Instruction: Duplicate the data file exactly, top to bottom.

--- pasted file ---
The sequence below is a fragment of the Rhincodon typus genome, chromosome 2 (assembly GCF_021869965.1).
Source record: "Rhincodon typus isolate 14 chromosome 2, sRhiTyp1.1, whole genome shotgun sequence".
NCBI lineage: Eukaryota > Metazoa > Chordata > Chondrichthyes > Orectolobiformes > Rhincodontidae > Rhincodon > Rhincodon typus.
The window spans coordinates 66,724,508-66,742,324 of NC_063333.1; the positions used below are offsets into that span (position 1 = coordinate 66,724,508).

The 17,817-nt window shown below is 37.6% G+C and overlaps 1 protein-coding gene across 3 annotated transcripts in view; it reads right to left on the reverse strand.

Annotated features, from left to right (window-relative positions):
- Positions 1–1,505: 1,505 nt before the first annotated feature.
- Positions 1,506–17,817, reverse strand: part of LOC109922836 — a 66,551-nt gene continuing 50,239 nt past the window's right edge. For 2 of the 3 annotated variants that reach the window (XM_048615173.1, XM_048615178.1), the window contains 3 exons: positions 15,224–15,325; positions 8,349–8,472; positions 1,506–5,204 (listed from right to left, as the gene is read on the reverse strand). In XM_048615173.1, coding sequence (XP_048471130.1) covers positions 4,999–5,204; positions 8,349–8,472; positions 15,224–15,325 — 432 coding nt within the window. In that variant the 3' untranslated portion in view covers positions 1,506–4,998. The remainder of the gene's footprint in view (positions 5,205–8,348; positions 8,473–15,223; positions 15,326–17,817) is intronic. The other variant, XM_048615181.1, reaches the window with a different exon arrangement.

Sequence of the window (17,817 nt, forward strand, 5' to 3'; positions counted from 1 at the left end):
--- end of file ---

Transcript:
The sequence below is a fragment of the Rhincodon typus genome, chromosome 2 (assembly GCF_021869965.1).
Source record: "Rhincodon typus isolate 14 chromosome 2, sRhiTyp1.1, whole genome shotgun sequence".
NCBI lineage: Eukaryota > Metazoa > Chordata > Chondrichthyes > Orectolobiformes > Rhincodontidae > Rhincodon > Rhincodon typus.
The window spans coordinates 66,724,508-66,742,324 of NC_063333.1; the positions used below are offsets into that span (position 1 = coordinate 66,724,508).

The 17,817-nt window shown below is 37.6% G+C and overlaps 1 protein-coding gene across 3 annotated transcripts in view; it reads right to left on the reverse strand.

Annotated features, from left to right (window-relative positions):
- Positions 1–1,505: 1,505 nt before the first annotated feature.
- Positions 1,506–17,817, reverse strand: part of LOC109922836 — a 66,551-nt gene continuing 50,239 nt past the window's right edge. For 2 of the 3 annotated variants that reach the window (XM_048615173.1, XM_048615178.1), the window contains 3 exons: positions 15,224–15,325; positions 8,349–8,472; positions 1,506–5,204 (listed from right to left, as the gene is read on the reverse strand). In XM_048615173.1, coding sequence (XP_048471130.1) covers positions 4,999–5,204; positions 8,349–8,472; positions 15,224–15,325 — 432 coding nt within the window. In that variant the 3' untranslated portion in view covers positions 1,506–4,998. The remainder of the gene's footprint in view (positions 5,205–8,348; positions 8,473–15,223; positions 15,326–17,817) is intronic. The other variant, XM_048615181.1, reaches the window with a different exon arrangement.

Sequence of the window (17,817 nt, forward strand, 5' to 3'; positions counted from 1 at the left end):